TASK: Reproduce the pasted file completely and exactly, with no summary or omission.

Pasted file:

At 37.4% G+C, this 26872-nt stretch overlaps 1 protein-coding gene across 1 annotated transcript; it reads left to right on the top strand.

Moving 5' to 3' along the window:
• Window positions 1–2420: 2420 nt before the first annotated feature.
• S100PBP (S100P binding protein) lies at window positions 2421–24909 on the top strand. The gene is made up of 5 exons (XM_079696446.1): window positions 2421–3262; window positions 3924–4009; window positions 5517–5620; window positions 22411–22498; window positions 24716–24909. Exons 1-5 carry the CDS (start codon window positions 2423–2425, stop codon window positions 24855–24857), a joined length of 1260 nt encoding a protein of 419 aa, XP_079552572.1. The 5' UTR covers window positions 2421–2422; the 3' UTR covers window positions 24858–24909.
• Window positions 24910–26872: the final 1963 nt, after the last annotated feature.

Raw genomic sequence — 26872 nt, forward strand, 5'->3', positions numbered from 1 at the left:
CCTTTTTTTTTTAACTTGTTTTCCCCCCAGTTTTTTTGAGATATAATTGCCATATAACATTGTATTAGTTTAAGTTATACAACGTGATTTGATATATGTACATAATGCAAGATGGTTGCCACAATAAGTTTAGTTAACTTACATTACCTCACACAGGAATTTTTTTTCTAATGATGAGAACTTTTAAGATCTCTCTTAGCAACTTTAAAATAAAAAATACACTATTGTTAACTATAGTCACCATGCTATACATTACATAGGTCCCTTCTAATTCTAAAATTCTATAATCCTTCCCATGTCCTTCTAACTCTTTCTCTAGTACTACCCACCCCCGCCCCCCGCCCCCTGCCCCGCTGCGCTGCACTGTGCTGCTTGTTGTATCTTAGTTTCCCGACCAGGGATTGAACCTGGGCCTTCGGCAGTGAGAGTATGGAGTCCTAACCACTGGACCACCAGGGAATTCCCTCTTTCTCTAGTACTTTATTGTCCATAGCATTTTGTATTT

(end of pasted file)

At 37.4% G+C, this 26872-nt stretch overlaps 1 protein-coding gene across 1 annotated transcript; it reads left to right on the top strand.

Moving 5' to 3' along the window:
• Window positions 1–2420: 2420 nt before the first annotated feature.
• S100PBP (S100P binding protein) lies at window positions 2421–24909 on the top strand. The gene is made up of 5 exons (XM_079696446.1): window positions 2421–3262; window positions 3924–4009; window positions 5517–5620; window positions 22411–22498; window positions 24716–24909. Exons 1-5 carry the CDS (start codon window positions 2423–2425, stop codon window positions 24855–24857), a joined length of 1260 nt encoding a protein of 419 aa, XP_079552572.1. The 5' UTR covers window positions 2421–2422; the 3' UTR covers window positions 24858–24909.
• Window positions 24910–26872: the final 1963 nt, after the last annotated feature.

Raw genomic sequence — 26872 nt, forward strand, 5'->3', positions numbered from 1 at the left:
CCTTTTTTTTTTAACTTGTTTTCCCCCCAGTTTTTTTGAGATATAATTGCCATATAACATTGTATTAGTTTAAGTTATACAACGTGATTTGATATATGTACATAATGCAAGATGGTTGCCACAATAAGTTTAGTTAACTTACATTACCTCACACAGGAATTTTTTTTCTAATGATGAGAACTTTTAAGATCTCTCTTAGCAACTTTAAAATAAAAAATACACTATTGTTAACTATAGTCACCATGCTATACATTACATAGGTCCCTTCTAATTCTAAAATTCTATAATCCTTCCCATGTCCTTCTAACTCTTTCTCTAGTACTACCCACCCCCGCCCCCCGCCCCCTGCCCCGCTGCGCTGCACTGTGCTGCTTGTTGTATCTTAGTTTCCCGACCAGGGATTGAACCTGGGCCTTCGGCAGTGAGAGTATGGAGTCCTAACCACTGGACCACCAGGGAATTCCCTCTTTCTCTAGTACTTTATTGTCCATAGCATTTTGTATTT